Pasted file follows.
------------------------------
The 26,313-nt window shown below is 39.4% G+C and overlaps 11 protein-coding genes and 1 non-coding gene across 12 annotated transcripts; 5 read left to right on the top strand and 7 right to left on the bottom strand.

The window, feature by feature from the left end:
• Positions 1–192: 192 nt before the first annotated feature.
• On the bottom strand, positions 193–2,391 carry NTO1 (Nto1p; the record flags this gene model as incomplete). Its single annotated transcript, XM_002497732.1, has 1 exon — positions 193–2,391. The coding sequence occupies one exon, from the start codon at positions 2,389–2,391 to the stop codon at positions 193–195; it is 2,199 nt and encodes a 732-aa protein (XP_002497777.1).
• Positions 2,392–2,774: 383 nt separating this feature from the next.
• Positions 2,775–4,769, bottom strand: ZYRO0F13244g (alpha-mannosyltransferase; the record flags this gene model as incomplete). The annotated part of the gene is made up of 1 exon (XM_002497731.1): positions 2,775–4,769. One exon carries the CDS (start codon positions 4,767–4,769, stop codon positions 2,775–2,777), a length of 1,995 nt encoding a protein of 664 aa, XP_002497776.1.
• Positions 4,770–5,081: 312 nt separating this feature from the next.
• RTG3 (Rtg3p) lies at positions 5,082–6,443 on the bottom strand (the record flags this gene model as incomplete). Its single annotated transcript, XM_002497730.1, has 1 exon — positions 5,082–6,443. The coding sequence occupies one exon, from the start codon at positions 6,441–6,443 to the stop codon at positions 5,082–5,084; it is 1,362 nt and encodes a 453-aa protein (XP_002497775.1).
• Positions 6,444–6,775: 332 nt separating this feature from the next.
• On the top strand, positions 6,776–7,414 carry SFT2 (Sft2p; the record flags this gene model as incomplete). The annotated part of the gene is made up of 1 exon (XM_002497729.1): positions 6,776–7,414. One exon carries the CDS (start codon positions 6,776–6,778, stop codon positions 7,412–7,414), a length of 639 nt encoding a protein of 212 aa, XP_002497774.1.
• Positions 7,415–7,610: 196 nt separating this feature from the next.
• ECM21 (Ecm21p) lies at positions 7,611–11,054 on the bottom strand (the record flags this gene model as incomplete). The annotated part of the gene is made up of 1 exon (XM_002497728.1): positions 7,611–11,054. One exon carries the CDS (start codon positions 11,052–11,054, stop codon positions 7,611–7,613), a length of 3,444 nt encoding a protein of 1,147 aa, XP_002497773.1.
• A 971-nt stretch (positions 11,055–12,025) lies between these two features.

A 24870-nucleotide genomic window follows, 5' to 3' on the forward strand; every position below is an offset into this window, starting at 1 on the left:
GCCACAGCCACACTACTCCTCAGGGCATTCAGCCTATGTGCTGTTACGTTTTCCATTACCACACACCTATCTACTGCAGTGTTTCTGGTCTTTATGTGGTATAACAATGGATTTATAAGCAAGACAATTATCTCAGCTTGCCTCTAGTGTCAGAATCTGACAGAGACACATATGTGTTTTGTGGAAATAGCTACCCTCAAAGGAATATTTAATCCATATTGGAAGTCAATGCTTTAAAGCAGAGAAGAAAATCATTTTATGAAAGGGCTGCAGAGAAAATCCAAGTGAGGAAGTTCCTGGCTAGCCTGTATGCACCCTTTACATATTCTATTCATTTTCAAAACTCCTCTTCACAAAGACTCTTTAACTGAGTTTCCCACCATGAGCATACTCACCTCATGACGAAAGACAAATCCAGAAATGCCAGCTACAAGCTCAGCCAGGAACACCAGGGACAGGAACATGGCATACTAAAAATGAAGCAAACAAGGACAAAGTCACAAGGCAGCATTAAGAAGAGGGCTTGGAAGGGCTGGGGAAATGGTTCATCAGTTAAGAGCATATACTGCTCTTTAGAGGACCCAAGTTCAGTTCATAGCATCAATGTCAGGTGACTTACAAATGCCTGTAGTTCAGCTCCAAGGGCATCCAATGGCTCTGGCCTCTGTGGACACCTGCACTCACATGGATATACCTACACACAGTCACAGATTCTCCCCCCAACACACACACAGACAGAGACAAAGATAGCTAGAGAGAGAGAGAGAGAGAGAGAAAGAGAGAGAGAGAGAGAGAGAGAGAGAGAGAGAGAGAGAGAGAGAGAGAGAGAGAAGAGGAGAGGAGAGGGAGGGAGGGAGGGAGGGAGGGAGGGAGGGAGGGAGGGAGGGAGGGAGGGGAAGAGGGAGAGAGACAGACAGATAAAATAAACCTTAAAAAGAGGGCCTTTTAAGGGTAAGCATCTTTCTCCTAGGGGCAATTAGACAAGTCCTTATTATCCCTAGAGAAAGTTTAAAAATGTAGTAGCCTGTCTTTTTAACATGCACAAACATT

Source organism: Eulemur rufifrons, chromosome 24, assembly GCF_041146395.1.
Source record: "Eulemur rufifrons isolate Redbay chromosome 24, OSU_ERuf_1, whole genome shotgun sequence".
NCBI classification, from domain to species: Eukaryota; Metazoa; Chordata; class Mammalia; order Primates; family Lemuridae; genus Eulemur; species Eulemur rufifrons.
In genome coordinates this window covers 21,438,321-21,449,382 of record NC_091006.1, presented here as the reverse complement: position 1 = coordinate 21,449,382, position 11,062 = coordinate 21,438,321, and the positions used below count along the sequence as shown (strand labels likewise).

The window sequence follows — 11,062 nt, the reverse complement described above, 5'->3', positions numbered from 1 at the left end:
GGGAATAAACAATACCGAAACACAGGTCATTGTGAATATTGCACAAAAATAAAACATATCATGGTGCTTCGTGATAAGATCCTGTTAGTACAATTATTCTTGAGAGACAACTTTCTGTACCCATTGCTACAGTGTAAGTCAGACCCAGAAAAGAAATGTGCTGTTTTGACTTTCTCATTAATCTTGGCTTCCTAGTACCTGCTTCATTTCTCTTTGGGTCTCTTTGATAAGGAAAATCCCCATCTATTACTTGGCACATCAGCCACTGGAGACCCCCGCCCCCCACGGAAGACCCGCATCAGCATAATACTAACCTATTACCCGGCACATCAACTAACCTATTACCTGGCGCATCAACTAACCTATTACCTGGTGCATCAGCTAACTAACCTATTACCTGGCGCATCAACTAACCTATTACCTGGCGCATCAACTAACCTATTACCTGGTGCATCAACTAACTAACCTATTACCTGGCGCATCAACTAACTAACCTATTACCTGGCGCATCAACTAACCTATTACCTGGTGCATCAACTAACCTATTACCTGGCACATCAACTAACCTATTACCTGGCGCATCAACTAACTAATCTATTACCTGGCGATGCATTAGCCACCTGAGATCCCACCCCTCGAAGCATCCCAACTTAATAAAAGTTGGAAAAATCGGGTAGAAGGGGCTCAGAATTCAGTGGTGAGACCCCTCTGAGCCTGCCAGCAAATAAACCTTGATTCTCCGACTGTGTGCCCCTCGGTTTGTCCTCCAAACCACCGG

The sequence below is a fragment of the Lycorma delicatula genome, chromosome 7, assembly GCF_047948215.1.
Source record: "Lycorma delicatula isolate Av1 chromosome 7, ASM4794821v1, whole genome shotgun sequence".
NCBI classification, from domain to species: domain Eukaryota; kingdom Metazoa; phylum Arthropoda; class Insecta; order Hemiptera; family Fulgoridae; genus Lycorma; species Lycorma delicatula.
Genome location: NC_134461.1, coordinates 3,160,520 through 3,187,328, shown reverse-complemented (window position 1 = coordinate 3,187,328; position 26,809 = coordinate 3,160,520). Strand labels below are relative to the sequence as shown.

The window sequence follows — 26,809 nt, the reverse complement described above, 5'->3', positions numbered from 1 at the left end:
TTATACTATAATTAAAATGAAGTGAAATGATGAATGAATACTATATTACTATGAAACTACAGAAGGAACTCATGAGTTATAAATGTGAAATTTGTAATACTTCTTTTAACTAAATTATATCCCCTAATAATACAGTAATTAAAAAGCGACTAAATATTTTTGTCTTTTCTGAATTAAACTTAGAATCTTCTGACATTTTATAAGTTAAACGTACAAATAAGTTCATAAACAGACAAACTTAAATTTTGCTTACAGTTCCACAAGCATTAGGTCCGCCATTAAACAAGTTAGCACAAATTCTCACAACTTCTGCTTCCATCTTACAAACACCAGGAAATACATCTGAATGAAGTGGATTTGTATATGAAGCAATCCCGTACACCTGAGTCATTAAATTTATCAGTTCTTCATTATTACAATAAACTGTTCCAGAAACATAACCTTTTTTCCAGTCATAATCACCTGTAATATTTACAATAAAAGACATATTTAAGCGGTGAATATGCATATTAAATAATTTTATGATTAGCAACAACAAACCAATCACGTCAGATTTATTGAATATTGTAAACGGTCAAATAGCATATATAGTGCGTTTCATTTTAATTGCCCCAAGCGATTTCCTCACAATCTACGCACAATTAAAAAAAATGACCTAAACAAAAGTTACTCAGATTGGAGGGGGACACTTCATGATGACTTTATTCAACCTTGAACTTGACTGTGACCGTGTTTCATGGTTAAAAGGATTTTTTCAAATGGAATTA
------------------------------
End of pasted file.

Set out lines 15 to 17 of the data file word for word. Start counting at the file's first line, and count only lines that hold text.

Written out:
GCCACAGCCACACTACTCCTCAGGGCATTCAGCCTATGTGCTGTTACGTTTTCCATTACCACACACCTATCTACTGCAGTGTTTCTGGTCTTTATGTGGTATAACAATGGATTTATAAGCAAGACAATTATCTCAGCTTGCCTCTAGTGTCAGAATCTGACAGAGACACATATGTGTTTTGTGGAAATAGCTACCCTCAAAGGAATATTTAATCCATATTGGAAGTCAATGCTTTAAAGCAGAGAAGAAAATCATTTTATGAAAGGGCTGCAGAGAAAATCCAAGTGAGGAAGTTCCTGGCTAGCCTGTATGCACCCTTTACATATTCTATTCATTTTCAAAACTCCTCTTCACAAAGACTCTTTAACTGAGTTTCCCACCATGAGCATACTCACCTCATGACGAAAGACAAATCCAGAAATGCCAGCTACAAGCTCAGCCAGGAACACCAGGGACAGGAACATGGCATACTAAAAATGAAGCAAACAAGGACAAAGTCACAAGGCAGCATTAAGAAGAGGGCTTGGAAGGGCTGGGGAAATGGTTCATCAGTTAAGAGCATATACTGCTCTTTAGAGGACCCAAGTTCAGTTCATAGCATCAATGTCAGGTGACTTACAAATGCCTGTAGTTCAGCTCCAAGGGCATCCAATGGCTCTGGCCTCTGTGGACACCTGCACTCACATGGATATACCTACACACAGTCACAGATTCTCCCCCCAACACACACACAGACAGAGACAAAGATAGCTAGAGAGAGAGAGAGAGAGAGAGAAAGAGAGAGAGAGAGAGAGAGAGAGAGAGAGAGAGAGAGAGAGAGAGAGAGAGAGAAGAGGAGAGGAGAGGGAGGGAGGGAGGGAGGGAGGGAGGGAGGGAGGGAGGGAGGGAGGGAGGGGAAGAGGGAGAGAGACAGACAGATAAAATAAACCTTAAAAAGAGGGCCTTTTAAGGGTAAGCATCTTTCTCCTAGGGGCAATTAGACAAGTCCTTATTATCCCTAGAGAAAGTTTAAAAATGTAGTAGCCTGTCTTTTTAACATGCACAAACATT

Source organism: Eulemur rufifrons, chromosome 24, assembly GCF_041146395.1.
Source record: "Eulemur rufifrons isolate Redbay chromosome 24, OSU_ERuf_1, whole genome shotgun sequence".